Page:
Due to localised heating the device may get permanently damaged. The temperature at which the current is permissible has to be mentioned. (v) Critical Rate of Rise of Current. Holding Current. It is the minimum device current. It is the minimum on-state current required to keep the SCR in conducting state without any gate drive. Latching Current. however in application this rate is hardly allowed to exceed beyond 5-10 A/micro second. before the gate drive is removed while turning-on. During initial period of turning-on. for maintaining it into conduc-tion. If the current increases too fast. Protection against dI/dt is provided by series inductor. . To-day devices are available which can withstand rate of rise of current upto 200-250 A/microsecond. ITrms is the rms value of maximum continuous sinusoidal on-state current (frequency 40-60 Hz. only a small area near the gate conducts the anode current.ITav is the average value of maximum continuous sinusoidal on-state current (frequency 40-60 Hz. This is called the hole storage effect. This is specified at maximum junction temperature. The maximum rate of increase of current during on-state which the SCR can tolerate is called the critical rate of rise of current for the device. conduction angle 180°) which should not be exceeded even with intensive cooling. Its usual value is 5 m A. It is this current which determines the application of device. which must be attained by the device. localised overheating may take place. conduction angle 180°) which should not be exceeded even with intensive cooling.

The method of discharging a capacitor in parallel with an SCR to turn off the SC is called forced commutation. Assuming the SCRs are switches with SCR1 ON and SCR2 OFF. Anode current interruption. The charge on C is then opposite to SCR2’s forward voltage. This can be done by the following turn off mechanisms 1. Hence SCR is reverse biased. the forced commutation of SCR where capacitor C performs commutation. 2. When SCR2 is triggered on. SCR1 is thus turned off and the current is transferred to R-SCR2 path.Question 3 Detailed explanation of the turn off mechanisms of an SCR The SCR can be brought back to the forward blocking state from the conduction state only by reducing the forward current to a level below that of the holding current. Natural commutation: In this type of turn off. When the anode current is reduced below a minimum value called holding current. The commutation components apply reverse bias across the temporarily or pass impulse of negative current. The simple way to turn off the SCR is to open the line switch S as shown in figure 8 Figure 8 . As shown in figure 7 . the SCR turns off. Figure 7 3. C is effectively parallel across SCR1. current flows through the load and C. the supply voltage becomes zero or negative. Therefore SCR turns off. Forced commutation: When the supply voltage is DC. then external commutation component are used to turn off the SCR. Therefore it is turned off.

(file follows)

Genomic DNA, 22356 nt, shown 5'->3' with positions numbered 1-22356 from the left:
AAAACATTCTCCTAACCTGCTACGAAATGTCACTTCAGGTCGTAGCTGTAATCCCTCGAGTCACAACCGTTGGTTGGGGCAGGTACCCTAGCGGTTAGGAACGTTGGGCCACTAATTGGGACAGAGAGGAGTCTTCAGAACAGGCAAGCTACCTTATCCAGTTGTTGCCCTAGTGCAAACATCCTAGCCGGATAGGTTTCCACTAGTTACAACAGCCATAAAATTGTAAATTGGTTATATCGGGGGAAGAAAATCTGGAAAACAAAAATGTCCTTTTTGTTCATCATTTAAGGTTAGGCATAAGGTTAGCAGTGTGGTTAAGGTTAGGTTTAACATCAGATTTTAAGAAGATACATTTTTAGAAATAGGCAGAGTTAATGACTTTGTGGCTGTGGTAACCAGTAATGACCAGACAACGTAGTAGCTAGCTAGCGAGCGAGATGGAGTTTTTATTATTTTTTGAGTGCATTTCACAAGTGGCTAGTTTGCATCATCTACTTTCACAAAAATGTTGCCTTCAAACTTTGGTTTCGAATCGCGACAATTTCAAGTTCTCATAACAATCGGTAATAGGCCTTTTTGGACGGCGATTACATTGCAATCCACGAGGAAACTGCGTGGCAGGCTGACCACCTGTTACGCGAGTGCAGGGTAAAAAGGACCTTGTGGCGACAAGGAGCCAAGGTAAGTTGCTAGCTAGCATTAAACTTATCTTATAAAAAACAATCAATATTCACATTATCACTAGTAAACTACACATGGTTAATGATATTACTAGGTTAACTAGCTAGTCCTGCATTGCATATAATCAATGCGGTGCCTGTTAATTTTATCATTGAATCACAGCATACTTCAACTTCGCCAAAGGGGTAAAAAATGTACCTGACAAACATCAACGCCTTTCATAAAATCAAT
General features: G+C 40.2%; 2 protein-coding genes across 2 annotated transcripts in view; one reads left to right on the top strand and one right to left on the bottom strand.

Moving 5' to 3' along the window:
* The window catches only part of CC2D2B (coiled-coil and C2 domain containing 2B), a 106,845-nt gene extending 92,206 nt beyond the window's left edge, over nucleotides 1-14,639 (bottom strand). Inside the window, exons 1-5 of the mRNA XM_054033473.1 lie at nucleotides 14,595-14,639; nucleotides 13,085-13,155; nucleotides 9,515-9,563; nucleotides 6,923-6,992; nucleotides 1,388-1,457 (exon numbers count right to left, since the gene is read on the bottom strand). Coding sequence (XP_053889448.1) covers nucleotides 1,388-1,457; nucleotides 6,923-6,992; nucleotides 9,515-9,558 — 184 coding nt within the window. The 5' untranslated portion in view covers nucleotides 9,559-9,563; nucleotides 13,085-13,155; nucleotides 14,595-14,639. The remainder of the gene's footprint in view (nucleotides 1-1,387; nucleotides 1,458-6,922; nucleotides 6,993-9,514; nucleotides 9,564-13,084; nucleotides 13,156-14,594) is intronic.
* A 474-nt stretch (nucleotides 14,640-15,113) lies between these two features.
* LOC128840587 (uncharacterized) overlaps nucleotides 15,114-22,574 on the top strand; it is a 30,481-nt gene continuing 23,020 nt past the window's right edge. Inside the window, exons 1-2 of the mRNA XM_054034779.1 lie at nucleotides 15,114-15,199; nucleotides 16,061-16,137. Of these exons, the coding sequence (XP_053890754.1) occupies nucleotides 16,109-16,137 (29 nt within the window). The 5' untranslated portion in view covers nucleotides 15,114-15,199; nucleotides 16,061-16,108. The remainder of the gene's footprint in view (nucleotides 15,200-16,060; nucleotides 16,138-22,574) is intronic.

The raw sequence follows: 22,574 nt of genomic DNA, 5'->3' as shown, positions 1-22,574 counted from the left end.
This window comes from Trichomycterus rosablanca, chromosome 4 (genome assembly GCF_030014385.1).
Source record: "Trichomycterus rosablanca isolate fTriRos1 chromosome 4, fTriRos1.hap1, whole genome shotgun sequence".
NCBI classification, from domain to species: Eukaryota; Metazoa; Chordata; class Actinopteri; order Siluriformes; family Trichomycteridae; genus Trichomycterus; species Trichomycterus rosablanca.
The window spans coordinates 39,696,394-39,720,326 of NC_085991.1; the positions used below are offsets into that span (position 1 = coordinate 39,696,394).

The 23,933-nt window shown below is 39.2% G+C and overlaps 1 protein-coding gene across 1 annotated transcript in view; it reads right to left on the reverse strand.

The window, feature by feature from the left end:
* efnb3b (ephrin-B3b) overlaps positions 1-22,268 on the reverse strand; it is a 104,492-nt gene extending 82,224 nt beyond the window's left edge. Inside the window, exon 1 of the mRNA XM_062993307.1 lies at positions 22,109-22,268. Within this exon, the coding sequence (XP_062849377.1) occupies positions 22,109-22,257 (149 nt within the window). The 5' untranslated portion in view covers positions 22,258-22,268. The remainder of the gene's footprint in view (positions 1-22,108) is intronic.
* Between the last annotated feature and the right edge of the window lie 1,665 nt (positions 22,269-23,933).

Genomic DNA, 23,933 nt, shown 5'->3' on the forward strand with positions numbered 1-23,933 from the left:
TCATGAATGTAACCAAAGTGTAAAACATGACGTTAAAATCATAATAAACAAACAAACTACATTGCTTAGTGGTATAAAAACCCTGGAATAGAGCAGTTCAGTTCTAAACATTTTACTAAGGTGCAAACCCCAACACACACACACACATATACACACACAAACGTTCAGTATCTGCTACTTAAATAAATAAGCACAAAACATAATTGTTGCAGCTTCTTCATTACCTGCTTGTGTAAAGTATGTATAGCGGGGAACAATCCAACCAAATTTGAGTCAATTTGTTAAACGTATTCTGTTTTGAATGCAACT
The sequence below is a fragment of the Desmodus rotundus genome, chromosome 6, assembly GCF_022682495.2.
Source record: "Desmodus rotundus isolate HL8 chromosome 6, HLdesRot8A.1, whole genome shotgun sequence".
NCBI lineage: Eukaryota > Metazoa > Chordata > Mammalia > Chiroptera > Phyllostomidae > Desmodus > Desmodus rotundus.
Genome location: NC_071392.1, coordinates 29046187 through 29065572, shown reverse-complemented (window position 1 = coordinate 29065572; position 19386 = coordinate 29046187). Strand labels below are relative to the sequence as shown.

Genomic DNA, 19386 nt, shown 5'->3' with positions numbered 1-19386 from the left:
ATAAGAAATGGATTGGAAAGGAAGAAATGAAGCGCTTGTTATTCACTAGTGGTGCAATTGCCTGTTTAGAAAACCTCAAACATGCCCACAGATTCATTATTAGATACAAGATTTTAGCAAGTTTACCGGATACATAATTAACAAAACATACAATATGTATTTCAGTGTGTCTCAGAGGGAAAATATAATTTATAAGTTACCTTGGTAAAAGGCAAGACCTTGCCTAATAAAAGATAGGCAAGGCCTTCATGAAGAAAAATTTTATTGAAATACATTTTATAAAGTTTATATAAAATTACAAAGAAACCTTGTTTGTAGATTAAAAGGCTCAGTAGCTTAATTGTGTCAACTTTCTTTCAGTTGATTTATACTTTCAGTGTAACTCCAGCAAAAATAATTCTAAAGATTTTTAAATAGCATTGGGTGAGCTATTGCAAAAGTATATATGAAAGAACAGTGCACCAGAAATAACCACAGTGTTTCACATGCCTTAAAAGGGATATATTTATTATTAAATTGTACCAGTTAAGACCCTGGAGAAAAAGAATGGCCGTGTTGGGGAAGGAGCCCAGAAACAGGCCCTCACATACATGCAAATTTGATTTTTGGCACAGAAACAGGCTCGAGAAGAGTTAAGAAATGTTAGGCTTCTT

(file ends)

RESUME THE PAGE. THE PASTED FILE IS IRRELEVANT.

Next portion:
the SCR is fired and the capacitor voltage is clamped to a small positive value. till the supply voltage crosses zero. Figure 9 RC half wave trigger circuit . the capacitor charges to the peak negative voltage of the supply (-Vm) through the diode D2 . to a positive value. As the supply becomes positive. When the capacitor voltage is equal to the gate trigger voltage of the SCR. the capacitor charges through resistor ‘R’ from initial voltage of -Vm . The capacitor maintains this voltage across it. In the negative half cycle.Question 4 The operation of R-C firing circuit Firing means the turning – ON of an SCR. RC HALF WAVE Capacitor ‘C’ in the circuit is connected to shift the phase of the gate voltage. D1 is used to prevent negative voltage from reaching the gate cathode of SCR.

the voltage drop across it falls to 1 – 1.£ . Therefore R<(vs-Vgt-Vd1)/Igt . The RC time constant for zero output voltage that is maximum firing angle for power frequencies is empirically gives as RC>1. The capacitor ‘C’ is reset to this voltage by the clamping action of the thyristor gate. the voltage across R & C. we can write vs = Igt*R +Vc . The RC value is empirically chosen as 50 2 RC ³ T . the capacitor charges at a faster rate towards Vgt resulting in early triggering of SCR and hence VL is more. Considering the source voltage and the gate circuit.Case 1: R = Large: When the resistor ‘R’ is large. Case 2: R =Small: When ‘R’ is set to a smaller value. In this circuit the initial voltage from which the capacitor ‘C’ charges is essentially zero.5V. DESIGN EQUATION From the circuit Vc =Vgt +Vd1 . Low voltage across the SCR during conduction period keeps the capacitor discharge during the positive half cycle. This in turn lowers.3(T/2). Figure 9: RC full wave trigger circuit . resulting in larger firing angle and lower load voltage. SCR fires when vs> Igt*R +Vc that is vs>Igt*R +Vc . Also s gt gt v V R I . RC FULL WAVE A simple circuit giving full wave output is shown in figure below. For this reason the charging time constant RC must be chosen longer than for half wave RC circuit in order to delay the triggering. the time taken for the capacitance to charge from Vm to V gt is large. When the SCR triggers.

com.html CD8QFjAC&url=http%3A%2F%2Fwww.electronics-tutorials.pdf&ei=sq hYUYSxIcevPO3ZgdAG&usg=AFQjCNFL6iR0IWy5HcUfbYslGnhsz5iNOQ&bvm=bv.References AbWTibmXbD&sig=U4OxMi64ITSBuOB3afxPRAhjLHw&hl=en&sa=X&ei=pbBYUeWYDMG2O8 SZgbAC&ved=0CF8Q6AEwCQ .my%2Felearning%2Ftopic%25201.pdf&ei=sqhYUYSxIcevPO3ZgdAG&usg=AFQjCNHLg2vJU8HiEWOD_9f0og9F_jihlA&bvm=bv .d2k 3. http://books. d2k CFMQFjAG&url=http%3A%2F%2Ftalkingelectronics.